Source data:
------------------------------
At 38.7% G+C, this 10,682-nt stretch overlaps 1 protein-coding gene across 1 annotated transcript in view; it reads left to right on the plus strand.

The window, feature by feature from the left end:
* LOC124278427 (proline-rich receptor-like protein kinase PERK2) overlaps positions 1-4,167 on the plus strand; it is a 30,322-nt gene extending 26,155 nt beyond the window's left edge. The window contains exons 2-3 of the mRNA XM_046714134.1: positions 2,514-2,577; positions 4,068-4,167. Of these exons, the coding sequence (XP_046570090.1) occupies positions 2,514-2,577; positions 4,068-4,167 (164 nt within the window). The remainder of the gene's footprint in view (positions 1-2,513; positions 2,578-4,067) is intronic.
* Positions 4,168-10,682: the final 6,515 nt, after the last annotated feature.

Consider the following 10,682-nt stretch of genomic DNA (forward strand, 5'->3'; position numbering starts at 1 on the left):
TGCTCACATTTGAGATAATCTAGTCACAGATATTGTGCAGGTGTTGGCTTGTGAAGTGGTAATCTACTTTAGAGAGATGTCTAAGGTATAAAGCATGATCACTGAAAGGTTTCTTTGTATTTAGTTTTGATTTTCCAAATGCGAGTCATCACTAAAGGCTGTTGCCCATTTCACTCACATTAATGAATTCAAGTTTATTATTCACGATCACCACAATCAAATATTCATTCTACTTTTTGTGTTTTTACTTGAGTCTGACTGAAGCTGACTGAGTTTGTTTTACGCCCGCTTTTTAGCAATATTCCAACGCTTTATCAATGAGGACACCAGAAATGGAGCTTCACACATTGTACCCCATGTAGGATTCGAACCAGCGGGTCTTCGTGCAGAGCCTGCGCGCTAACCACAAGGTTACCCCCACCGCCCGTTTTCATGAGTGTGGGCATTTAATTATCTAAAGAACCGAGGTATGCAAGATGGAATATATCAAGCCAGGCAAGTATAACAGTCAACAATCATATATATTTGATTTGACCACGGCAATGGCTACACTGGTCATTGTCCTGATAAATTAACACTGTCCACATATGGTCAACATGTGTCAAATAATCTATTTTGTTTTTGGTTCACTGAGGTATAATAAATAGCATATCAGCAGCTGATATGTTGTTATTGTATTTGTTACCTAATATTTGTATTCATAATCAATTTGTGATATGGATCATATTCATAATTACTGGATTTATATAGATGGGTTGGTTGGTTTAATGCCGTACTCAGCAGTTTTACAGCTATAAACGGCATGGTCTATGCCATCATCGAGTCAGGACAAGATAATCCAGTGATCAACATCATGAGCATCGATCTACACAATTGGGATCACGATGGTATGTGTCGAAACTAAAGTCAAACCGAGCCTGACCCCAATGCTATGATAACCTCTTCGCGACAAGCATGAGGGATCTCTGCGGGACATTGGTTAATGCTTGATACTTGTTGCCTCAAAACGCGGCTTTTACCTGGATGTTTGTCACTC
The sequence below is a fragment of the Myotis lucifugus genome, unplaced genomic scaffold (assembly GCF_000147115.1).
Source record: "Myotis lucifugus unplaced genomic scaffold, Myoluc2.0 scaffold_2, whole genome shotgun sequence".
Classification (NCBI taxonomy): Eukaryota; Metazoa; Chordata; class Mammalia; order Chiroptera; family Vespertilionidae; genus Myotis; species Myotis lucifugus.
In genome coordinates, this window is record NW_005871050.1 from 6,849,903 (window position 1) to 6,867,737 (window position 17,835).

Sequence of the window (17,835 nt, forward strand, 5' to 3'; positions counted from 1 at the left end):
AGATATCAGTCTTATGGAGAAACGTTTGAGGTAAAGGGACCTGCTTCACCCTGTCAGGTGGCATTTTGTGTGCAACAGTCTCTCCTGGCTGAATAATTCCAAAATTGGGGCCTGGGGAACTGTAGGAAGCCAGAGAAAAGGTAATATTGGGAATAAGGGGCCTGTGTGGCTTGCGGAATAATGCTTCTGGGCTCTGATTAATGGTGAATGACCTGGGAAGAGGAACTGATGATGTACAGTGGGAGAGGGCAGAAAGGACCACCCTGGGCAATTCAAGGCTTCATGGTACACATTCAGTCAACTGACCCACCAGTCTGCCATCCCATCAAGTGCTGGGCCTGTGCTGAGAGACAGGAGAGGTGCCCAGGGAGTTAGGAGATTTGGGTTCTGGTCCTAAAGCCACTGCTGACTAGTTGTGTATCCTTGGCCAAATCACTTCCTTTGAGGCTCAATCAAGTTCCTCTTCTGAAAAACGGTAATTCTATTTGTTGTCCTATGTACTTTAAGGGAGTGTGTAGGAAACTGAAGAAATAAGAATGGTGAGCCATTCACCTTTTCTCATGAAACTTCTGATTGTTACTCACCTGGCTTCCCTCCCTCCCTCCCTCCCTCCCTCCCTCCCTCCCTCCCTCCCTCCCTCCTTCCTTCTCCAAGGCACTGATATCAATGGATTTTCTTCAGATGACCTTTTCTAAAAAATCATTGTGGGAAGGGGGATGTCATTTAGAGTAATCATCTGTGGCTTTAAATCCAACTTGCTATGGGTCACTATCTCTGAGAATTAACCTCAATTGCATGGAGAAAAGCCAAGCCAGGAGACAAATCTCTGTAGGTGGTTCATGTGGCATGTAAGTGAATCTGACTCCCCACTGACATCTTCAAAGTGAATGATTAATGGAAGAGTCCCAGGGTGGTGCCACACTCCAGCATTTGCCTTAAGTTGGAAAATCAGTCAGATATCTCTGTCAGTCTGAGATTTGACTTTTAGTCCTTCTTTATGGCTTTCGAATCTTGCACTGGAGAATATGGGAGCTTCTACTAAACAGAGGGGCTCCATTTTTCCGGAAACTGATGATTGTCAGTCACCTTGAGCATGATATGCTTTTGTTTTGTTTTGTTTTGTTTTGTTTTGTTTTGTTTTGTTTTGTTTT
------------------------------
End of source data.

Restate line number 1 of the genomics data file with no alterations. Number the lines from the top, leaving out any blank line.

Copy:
At 38.7% G+C, this 10,682-nt stretch overlaps 1 protein-coding gene across 1 annotated transcript in view; it reads left to right on the plus strand.